```
The first method search must return true if there exists a solution that satisfies the planning constraints, and it must return false otherwise. In the first case, a subsequent call to getState should return the solution. The constraints can be accessed using the field archi inherited from Exploration.

## Naive Exploration

In the class Architects (file Architects.java), you will find in particular a method:

`boolean checkState(State cs)`
that returns true if the state cs satisfies the constraints and returns false otherwise. Note that this semantics only makes sense if the state has been completely decided. For now, ignore the rest of the class Architects.

Implement, in the class Naive (file Naive.java), a naive exploration alogorithm, by completing the skeleton of the method search.

For this exercise, it will be wise to save as a field in the class Naive the current state, initialized in the constructor (using the State constructor), and refined little by little by the recursive calls to search. The precise specification of the method search is to to return true if the current (potentially incomplete) state can be completed into a final plan that satisfies the constraints, otherwise it must return false.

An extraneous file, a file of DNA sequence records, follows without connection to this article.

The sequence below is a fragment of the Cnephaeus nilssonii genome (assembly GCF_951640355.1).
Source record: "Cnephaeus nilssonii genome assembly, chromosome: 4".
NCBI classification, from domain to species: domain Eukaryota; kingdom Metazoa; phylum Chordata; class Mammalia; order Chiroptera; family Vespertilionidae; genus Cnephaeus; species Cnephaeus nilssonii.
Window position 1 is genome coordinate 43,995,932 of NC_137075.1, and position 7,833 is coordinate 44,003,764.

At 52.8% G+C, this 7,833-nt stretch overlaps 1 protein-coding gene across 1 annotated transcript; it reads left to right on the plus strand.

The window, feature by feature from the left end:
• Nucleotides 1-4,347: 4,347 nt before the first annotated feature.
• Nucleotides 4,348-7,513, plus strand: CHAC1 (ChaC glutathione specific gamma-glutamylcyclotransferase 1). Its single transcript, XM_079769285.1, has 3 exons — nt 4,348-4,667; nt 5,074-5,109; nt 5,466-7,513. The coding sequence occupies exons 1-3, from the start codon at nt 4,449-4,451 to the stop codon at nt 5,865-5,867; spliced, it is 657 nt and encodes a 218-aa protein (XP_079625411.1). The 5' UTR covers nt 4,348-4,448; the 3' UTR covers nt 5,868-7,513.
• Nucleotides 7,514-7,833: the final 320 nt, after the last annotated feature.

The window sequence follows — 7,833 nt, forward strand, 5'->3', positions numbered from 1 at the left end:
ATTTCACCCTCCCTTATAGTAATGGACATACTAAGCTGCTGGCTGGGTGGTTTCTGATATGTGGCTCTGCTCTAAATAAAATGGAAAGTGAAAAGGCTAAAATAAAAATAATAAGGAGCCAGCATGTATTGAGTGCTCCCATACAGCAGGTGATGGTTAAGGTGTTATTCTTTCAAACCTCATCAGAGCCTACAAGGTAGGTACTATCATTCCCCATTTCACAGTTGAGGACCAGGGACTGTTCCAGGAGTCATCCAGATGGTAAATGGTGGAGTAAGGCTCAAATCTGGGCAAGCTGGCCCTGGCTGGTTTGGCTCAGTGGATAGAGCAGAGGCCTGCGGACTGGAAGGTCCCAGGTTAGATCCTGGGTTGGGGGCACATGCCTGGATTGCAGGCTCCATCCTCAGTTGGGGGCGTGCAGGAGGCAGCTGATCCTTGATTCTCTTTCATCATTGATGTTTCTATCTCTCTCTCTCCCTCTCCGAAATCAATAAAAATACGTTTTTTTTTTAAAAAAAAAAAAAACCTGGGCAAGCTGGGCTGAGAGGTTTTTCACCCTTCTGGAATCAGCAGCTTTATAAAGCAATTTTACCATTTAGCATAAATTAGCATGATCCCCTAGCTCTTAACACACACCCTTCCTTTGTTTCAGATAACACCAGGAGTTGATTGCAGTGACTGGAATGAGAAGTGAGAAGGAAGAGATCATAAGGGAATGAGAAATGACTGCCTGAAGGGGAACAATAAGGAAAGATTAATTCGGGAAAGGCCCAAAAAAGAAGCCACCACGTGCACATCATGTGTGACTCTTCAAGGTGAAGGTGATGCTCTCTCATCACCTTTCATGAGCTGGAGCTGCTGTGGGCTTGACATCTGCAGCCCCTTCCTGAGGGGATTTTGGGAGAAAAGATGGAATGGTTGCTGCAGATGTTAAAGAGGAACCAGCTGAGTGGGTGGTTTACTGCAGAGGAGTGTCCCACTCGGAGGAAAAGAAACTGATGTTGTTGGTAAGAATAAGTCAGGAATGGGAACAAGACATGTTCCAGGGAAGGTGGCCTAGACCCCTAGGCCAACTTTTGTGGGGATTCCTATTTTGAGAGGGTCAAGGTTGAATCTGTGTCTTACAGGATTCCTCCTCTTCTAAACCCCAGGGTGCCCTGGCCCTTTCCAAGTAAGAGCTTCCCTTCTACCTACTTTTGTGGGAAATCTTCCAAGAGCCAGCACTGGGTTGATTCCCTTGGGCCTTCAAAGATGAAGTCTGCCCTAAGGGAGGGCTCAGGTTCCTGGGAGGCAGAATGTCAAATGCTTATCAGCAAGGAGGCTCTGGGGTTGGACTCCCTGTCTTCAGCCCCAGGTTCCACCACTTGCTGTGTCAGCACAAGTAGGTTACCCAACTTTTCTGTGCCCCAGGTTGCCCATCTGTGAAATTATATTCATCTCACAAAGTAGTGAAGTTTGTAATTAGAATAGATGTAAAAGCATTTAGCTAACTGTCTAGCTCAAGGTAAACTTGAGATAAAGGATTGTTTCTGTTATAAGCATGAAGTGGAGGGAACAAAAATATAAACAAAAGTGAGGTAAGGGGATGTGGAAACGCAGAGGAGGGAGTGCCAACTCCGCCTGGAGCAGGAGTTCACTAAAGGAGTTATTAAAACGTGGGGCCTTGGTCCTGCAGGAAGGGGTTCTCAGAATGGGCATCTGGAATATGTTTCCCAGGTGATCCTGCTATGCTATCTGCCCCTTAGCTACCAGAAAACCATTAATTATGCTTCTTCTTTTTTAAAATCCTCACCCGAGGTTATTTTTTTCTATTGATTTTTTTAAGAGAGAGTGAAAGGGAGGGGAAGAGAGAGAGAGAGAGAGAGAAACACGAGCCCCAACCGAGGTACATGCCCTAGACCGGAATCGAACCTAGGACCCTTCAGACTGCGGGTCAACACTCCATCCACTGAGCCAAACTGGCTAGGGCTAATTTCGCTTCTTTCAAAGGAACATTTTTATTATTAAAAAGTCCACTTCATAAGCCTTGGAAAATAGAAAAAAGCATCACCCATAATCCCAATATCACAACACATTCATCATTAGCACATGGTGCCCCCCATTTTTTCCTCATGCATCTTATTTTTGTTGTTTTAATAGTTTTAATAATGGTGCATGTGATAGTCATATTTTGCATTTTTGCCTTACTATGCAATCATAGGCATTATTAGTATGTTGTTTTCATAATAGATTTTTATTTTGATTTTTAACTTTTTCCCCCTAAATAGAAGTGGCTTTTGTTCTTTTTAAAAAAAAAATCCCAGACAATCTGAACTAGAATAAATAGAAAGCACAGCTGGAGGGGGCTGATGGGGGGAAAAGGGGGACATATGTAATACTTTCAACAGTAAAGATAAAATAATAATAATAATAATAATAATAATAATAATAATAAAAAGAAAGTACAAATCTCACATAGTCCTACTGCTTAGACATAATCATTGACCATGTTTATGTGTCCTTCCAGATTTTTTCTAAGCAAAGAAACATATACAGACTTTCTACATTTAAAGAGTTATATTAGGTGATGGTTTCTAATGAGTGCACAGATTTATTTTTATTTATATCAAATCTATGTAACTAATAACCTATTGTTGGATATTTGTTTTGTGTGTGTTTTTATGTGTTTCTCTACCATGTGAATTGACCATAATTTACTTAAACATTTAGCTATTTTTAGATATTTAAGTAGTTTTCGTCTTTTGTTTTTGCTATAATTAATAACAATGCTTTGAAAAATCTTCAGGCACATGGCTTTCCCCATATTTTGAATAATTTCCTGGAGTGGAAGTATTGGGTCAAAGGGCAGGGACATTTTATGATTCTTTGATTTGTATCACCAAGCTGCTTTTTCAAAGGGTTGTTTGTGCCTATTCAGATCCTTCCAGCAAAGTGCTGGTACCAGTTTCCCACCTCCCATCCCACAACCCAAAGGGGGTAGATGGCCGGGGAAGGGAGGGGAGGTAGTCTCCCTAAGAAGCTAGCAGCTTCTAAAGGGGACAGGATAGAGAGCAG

The naive search for the solution works as follows: it enumerates all the possible states that can result from completing the current state, and verifies whether any of them satisfies the constraints. To perform this enumeration, you can use the methods of the State class as follows:

• choose any position that is still undecided (i.e. by checking that isDefined returns false);
• pour each possible height h,
set the value for the current position to the value h, and recursively call search to see if there exists a solution that completes the new current state; if there is a solution, we are done; otherwise, we annul this decision by calling unset and continue with the other remaining heights h; if no heights are left, there is no solution and so we return false.

In the first step, to choose an undecided position, the class State provides you with a method Pos selectUndefinedPos(){...}. If a decision has already been made for all the positions in the grid, the the current state represents a proposed solution and this method returns null. Note that this method has a complexity of O(n^2) (where n is the width and height of the grid); as an extra question can you find a better solution by choosing a different data structure to represent the state?

In the second step, to iterate through all possible heights, we recommend that you obtain an enumerable set of heights by calling the method ISet getPossibilities(Pos p) from the class State: an object of the class ISet (implementing a set of integers) can be enumerated (like any Iterable class) using the for statement as follows: